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April 19, 1950 - Image 6

Resource type:
Text
Publication:
The Michigan Daily, 1950-04-19

Disclaimer: Computer generated plain text may have errors. Read more about this.

THE MICHIGAN DAILY

Capital Sees
Paul Revere
RideAgain
WASHINGTON-(A)-Paul Re-
vere rode again yesterday - 175
years after his famous the "Brit-
ish-are-coming" gallop.
Only this time there was no
wild dash through the Middlesex
farms. A fellow making like Paul
rode down Washington's busy F
Street. In front of him went a
police car, behind him came an-
other.
THE WHOLE shebang moved at
a leisurely walk.
And while he was riding,
ladies along the sidewalk passed
out pamphlets entitled:
"Paul Revere rides, again with
a ballot for citizens of Washing-
ton, D.C."
* * *
HERE WAS the idea:
Almost a million people now
live in Washington. Yet citizens
here can't so much as elect their
own dogcatcher. The President
names the commissioners who
run the city. Congress passes its
laws.
Now the Central Suffrage Com-
mittee is trying to drum up in-
terest in a bill introduced by Sen.
Kefauver (D-Tenn.). This bill has
passed the Senate and is now in
the House District Committee. It
would set up a council-city man-
ager plan of government for
Washington, and would give citi-
zens the right to run their own
affairs. But they still wouldn't be
able to vote in national elections
nor would they have representa-
tives in Congress.
THE BALLOT passed out while
Paul rode asked such questions as:
"Do you believe in the demo-
cratic form of government-that
is, 'government of the people,
for the people, by the people'?"
"Do you believe in the prin-
ciple of 'no taxation without
representation'?"
People were urged to fill in the
ballots and mail them to head-
quarters. Nobody seemed much ex-
cited. Many threw them away
without bothering to read them.

-Dalny-Carlyie Marsnali
ON ONE LIKE THIS-Max Shulman, popular satirical author, shows Daily staffers a battered
typewriter in the Student Publications Building just like the one which he used to write the book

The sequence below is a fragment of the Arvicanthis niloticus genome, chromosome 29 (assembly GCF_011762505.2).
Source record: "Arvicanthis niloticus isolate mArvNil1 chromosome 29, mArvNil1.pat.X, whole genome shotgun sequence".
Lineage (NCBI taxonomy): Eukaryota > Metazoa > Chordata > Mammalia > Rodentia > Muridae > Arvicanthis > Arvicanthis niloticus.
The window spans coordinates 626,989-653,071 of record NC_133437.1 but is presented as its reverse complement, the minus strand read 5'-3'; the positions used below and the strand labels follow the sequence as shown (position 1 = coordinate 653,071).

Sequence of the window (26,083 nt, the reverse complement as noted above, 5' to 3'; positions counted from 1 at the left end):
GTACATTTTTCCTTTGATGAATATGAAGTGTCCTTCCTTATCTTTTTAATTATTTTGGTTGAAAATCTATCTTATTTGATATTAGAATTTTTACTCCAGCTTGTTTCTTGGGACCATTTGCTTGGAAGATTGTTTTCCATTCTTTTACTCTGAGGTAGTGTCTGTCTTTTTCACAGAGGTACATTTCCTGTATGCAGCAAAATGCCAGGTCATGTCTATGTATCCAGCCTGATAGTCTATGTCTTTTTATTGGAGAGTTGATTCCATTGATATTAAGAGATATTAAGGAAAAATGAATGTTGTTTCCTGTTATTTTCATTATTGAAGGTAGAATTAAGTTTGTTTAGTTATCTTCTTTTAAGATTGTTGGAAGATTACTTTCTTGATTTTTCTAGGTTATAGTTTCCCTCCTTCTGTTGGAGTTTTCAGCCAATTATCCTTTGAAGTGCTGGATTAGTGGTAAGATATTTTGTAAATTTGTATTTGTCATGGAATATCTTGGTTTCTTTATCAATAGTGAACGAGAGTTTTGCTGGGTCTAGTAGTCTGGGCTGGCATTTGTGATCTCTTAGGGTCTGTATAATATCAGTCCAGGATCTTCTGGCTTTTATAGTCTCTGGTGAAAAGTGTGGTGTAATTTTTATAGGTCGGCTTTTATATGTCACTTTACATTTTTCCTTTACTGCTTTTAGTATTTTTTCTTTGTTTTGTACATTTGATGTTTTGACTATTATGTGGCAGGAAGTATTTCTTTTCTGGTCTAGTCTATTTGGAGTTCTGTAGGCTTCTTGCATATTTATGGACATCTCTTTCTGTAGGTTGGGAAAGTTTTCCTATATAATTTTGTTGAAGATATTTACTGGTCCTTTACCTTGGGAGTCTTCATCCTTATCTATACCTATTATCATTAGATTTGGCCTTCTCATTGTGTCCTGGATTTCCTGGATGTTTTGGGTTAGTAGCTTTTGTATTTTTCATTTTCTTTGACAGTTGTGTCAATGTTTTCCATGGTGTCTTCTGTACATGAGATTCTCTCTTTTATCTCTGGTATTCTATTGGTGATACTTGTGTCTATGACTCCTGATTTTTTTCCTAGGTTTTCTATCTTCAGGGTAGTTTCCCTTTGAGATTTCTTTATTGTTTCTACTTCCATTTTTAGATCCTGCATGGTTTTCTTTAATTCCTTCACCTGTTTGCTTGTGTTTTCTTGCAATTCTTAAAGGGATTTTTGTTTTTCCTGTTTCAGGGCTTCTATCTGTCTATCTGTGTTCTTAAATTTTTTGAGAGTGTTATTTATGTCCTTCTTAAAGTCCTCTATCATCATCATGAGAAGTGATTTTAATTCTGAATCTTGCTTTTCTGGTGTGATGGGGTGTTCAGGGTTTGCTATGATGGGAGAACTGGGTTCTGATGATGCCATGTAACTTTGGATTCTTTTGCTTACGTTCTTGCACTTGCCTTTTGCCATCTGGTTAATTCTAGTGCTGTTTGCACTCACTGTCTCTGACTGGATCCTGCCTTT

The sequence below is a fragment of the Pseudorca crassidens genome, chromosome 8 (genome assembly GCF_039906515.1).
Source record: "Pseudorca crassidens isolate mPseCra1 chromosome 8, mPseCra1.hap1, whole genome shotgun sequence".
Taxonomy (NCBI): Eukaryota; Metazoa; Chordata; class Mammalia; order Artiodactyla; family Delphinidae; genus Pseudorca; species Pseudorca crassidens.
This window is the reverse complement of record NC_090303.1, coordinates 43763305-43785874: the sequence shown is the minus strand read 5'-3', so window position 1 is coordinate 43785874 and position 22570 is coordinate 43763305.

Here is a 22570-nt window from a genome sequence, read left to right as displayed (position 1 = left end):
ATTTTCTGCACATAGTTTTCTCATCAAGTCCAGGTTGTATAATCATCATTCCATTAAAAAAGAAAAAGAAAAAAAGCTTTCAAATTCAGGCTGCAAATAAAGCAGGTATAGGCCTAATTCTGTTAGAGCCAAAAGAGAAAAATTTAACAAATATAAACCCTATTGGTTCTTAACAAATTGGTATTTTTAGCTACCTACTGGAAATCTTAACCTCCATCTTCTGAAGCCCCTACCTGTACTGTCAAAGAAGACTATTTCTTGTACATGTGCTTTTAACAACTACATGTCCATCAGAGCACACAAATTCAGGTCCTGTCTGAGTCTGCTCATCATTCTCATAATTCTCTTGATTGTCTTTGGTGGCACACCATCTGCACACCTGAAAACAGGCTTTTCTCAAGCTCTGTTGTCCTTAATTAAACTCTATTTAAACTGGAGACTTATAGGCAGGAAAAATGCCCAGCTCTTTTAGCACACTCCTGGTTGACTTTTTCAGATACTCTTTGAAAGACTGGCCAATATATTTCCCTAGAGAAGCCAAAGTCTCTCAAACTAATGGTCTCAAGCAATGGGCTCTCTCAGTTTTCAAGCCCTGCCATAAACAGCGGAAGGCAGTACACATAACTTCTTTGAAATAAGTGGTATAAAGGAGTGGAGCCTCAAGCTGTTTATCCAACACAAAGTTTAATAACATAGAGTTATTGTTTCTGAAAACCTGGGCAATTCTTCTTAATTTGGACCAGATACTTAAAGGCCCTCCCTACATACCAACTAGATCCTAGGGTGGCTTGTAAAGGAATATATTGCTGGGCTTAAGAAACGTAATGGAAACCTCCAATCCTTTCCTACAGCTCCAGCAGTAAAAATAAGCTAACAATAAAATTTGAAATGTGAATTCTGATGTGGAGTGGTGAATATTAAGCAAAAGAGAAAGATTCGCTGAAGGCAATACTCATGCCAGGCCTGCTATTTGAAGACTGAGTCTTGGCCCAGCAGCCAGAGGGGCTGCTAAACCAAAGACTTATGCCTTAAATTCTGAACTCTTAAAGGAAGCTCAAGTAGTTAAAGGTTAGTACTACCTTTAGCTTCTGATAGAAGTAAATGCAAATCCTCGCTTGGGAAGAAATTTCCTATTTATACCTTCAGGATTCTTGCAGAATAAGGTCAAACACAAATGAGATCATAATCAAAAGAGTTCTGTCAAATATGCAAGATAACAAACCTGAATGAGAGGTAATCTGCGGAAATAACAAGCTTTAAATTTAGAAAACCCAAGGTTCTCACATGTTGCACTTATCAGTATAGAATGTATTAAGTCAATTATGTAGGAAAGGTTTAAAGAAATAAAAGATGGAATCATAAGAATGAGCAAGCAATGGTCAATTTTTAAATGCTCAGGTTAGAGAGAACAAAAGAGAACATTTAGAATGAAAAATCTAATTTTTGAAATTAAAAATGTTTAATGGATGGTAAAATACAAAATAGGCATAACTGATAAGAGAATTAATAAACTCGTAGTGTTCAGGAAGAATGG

that made him famous. Shulman wrote "Barefoot Boy With Cheek," a burlesque on college life, after
spending six years at the University of Minnesota. He stopped in Ann Arbor yesterday on a three-
week tour of universities and colleges to publicize his new book.
* * Si * * * * * *
Shulman, With Shoes, Visits Here

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By JANET WATTS
Max Shulman, the "Barefoot
Boy with Cheek," arrived in Ann
Arbor yesterday-with shoes on.
The popular author is on a
blistering three-week tour of Mid-
west colleges where he hopes to
drum up sales for his latest book,
"Sleep Til Noon." While in Ann
Arbor he autographed copies of
his work at a local store.
SHULMAN is probably best!
known for "Barefoot Boy with

Spring Tryouts I

Tickets for the production may
be purchased at the box office
which will open at 10 a.m. Mon-
day. Mail orders are now being
accepted.

Coming!
Who will be
Mr. Formal
at
MICHIGAN

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DAILY OFFICIAL BULLETIN

Is she or
is she not
"A BLINKER?"

(Continued from Page 5)
Concerts
Concert Cancelled: The Little
Symphony Orchestra concert, pre-
viously announced for Wed., April
19, in Hill Auditorium, has been
canceled, due to the absence of
several members on tour abroad.
Student Recital: Charlotte Lew-
is, cellist, will present a program
at 4:15 p.m., Thurs.,.April 20, Ly-
dia Mendelssohn Theater, in par-
tial fulfillment of the require-
ments for the degree of Bachelor
of Music. A pupil of Oliver Edel,
Miss Lewis will play Concerto in
D by Haydn, Suite No. 2 (for cello
alone) by Bach, and Sonata No. 2
by Martinu. The public is invited.
S t u d e n t Recital: Genevieve
Shanklin, violin student with Gil-
bert Ross, will be heard at 8:30 p.-
m., Thurs., April 20, Rackham As-
sembly Hall. Compositions by Ver-
aeini, Samuel Barber, and Franck.
Played in partial fulfillment of the
requirements for the Master of
Music degree, it will be open to
the public.
Carillon Recital: The first pro-
gram in the Spring Series of re-
citals by Percival Price, Univer-
sity Carillonneur,.will be played at
7:15 Thursday evenirg, April 20.
It will include two harpsichord

pieces, Sonata for 47 bells com-
posed by Professor Price, and four
French-Canadian airs.
Events Today
Lutheran Student Association:
Wednesday Tea and Coffee Hour,
4 to 5:30 p.m., at the Center, 1304
Hill Street.
Michigan Christian Fellowship:
Bible study in Lane Hall (Upper
Room), 7:30 p.m. Discussion: 1
John, Chapter 1.
Supper Discussion at the Guild
House, 438 Maynard. For reserva-
tions call 5838. Congregational -
Disciple - Evangelical & Reformed
Guild.
Canterbury Club: 7:30-10 p.m.,
Rev. and Mrs. Burt are at home to
all students and their friends.
Staff Positions: Anyone inter-
ested in reporting on a small jour-
nalistic enterprise is urged to ap-
ply at Lane Hall for a staff posi-
tion on the Student Religious As-